When we finished all four of us retreated to the Market Cafe in the French Market. I think the ladies had fish and Tom and I split a Muffaletta. This of course is one of the signature dishes in New Orleans. The night before J.R. had mentioned that it was originally known as the "wop" sandwich - oh boy! But eventually Italians came to be treated more respectfully and they came up with Muffaletta. Basically this is a hoagie, sub, etc. but served on a big round loaf of crusty bread - basically a whole one would cover a small dinner plate. The key ingredient is a slightly, spicey, vinegary relish made with various pickled vegetables - the components vary from place to place. Green olives are a main ingredient in some places. Here it was carrots, peppers, cauliflower. In Philly the big downhome food controversy centers on who originated and who now makes the best cheese steak - Pat's on Passyunk has the best claim to originating it but there's a passionate division between folks who favor Pat's as opposed to Jim's (on South Street) or Geno's (near Pat's actually). In New Orleans there's various places claiming to make the best Muffaletta tho most agree that Central Market on Decatur is the originator -- tho I recently had a friend claim that Central Market is owned and operated by the same folks as own Frank's - a short distance down Decatur and thus their muffaletta is just as good though not commonly given the same glory.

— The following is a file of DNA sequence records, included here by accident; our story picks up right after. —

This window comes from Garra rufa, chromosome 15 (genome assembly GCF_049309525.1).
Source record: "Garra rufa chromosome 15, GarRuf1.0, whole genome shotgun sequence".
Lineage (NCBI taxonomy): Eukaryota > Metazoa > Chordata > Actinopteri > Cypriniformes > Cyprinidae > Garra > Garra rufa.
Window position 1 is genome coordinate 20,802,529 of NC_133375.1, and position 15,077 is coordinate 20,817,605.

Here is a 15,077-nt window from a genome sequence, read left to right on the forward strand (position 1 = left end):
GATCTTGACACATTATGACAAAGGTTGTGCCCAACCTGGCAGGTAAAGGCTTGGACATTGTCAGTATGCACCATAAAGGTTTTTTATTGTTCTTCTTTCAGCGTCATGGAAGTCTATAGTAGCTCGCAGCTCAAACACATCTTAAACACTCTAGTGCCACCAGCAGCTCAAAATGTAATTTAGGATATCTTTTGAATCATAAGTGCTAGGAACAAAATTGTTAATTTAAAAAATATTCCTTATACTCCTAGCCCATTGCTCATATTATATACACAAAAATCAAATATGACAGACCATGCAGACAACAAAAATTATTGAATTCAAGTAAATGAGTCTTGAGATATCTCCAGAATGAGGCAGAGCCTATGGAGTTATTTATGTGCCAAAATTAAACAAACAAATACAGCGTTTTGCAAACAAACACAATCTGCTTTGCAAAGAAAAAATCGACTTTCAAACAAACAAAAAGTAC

Afterwards, we sauntered down Decatur to Cafe Du Monde for the usual. Today entertainment was provided by a brass band of 12 year olds. The performance was not great and it seemed that they floundered about trying to catch a groove. Nonetheless, very cool to see a buncha pre-teens working to master actual instruments, let alone brass (as opposed to sitting at home playing Guitar Hero) and learning a repertoire whose roots could likely be tracked back a century or more. And here's strange facet of New Orleans culture in full effect -- kids could be doing ANYTHING on their day off. There's certainly other part time jobs to be had that take a lot less training and discipline and are a lot more contemporary. That anyone chooses this option is kinda extraordinary.

Then it was back to the hotel for another nap until we headed off into the Arts District to do unspeakable things. After that...
Some friends took us deep into the Bywater to Bacchanal. This is a place that could ONLY exist in New Orleans. The main building seems like it was a garage or storage shed; it's just two big, low ceilinged rooms (painted concrete, plaster?). Decisively ramshackle. Rudimentary kitchen in the back room, front room covered in raw wooden racks full of wine bottles, one wall covered in second hand refrigerator cases, the last wall being a crude bar. Out back there's a buncha beat up looking tables and white resin chairs strewn around. Two piece band playing on a rickety wooden platform in one corner. Pretty humble looking.